On the first day of the school, brand new second grade students excitedly and nervously entered in their classroom. “OK, class, this year you will learn something you have never learned before. It will stick with you from today on. It is called Mindfulness.” I had two students that year who had been identified as having behavioral concerns from their previous teachers. I knew I had some challenges. I was curious about how these students would respond to the practice of mindfulness. I knew I had to help them understand. In front of the class, I held up a clear water bottle filled with ¾ full of water and sparkling glitter on the bottom. “It is your mind.” I shook the bottle. Students eyes were glued on the shining glitter all over the place inside of the bottle. “It is still your mind. But it is called ‘monkey mind.’ Let’s watch it settle.” This visual tool itself clearly explained to my students about the difference between focused and unfocused minds on the first day of their second grade year. It was the first lesson in mindfulness.
From then on, I implemented five minutes of daily mindfulness practice and several weekly mini social emotional related lessons (MindUp) to cultivated my second graders’ mindfulness. Some of the mini lessons included the scientific study of the brain, like what part of brain would respond through mindfulness. Gradually, they started recognizing it as a tool for self-regulation. They began to recognize when they had strong emotion, and how to focus when they were surrounded by distraction. Especially, noticing their own emotion cultivated their compassion among themselves and others. Towards the end of the year, I heard my students engaged in meaningful conversations using the sophisticated vocabulary like “prefrontal cortex” and “neuroplasticity”.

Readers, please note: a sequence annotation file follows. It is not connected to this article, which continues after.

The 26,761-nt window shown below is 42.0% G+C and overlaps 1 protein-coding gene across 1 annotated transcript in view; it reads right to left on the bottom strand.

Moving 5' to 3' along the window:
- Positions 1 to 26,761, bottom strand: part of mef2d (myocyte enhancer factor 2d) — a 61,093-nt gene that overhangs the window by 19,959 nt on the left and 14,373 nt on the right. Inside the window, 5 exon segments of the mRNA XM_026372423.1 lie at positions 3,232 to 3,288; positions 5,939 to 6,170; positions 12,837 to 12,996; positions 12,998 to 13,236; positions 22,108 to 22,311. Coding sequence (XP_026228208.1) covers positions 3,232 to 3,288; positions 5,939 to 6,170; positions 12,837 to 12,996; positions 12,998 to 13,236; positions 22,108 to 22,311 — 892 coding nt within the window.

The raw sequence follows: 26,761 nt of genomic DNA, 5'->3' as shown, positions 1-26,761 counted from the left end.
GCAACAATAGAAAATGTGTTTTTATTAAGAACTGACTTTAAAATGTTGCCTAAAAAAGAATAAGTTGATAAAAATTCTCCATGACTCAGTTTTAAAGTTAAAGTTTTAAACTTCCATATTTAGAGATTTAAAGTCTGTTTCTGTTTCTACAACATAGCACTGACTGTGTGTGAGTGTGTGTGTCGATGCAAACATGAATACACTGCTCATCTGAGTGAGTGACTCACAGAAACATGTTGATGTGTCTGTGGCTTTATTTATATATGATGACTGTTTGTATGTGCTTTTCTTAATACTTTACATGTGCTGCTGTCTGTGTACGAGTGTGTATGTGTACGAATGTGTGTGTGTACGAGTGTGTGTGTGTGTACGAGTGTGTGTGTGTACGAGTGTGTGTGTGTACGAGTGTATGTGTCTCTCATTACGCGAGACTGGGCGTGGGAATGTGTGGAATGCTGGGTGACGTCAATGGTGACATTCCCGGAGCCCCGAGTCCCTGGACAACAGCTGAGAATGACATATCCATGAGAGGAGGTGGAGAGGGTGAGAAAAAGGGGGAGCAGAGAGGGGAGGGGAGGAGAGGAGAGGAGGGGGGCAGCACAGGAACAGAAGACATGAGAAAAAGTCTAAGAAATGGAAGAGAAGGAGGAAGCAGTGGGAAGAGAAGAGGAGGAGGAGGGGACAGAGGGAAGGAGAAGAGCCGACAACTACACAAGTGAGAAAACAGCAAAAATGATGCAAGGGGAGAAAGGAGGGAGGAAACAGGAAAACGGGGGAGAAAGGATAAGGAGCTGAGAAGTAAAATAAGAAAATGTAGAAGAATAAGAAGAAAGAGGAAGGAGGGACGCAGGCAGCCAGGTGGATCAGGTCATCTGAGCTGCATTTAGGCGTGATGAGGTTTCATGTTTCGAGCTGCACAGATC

As a routine, my students listened to the five minutes daily guided mindfulness practice program (Smiling Mind http://smilingmind.com.au/) as soon as the school bell rang each morning. During the five minutes, students’ hands were on their bellies to feel their breath coming and going. The practice ended with the tranquil sound of bell…. I witnessed several occasions when students’ intentional breathing attempts, many cases, closing their eyes so that they can block out distractions. The most surprising fact was that the students identified as having behavioral concerns paid attention to their breaths during daily mindfulness practice. Many students wanted to share their success story in the circle time. “I was angry when my friend didn’t play with me. Then I used mindfulness.” “I used mindfulness before math fact practice. I did well.” Using their own words to explain their mindful experiences was a huge accomplishment for second grade students. Students know when they are experiencing strong emotions, they cannot make good choices. As the year went by, students recognize the frustration more quickly in the complicated academic tasks, then they took some breaths. As they found calmness, they self-talked, not to pout but try again to the challenging tasks. Additionally, the significant growth data in my math class was seen from September to May using the district mandated trimester assessments. Interestingly, compared to the last year’s high academic group without mindfulness reinforcement, this year’s group showed more growth than previous year’s group. So why don’t we implement mindfulness in our learning community?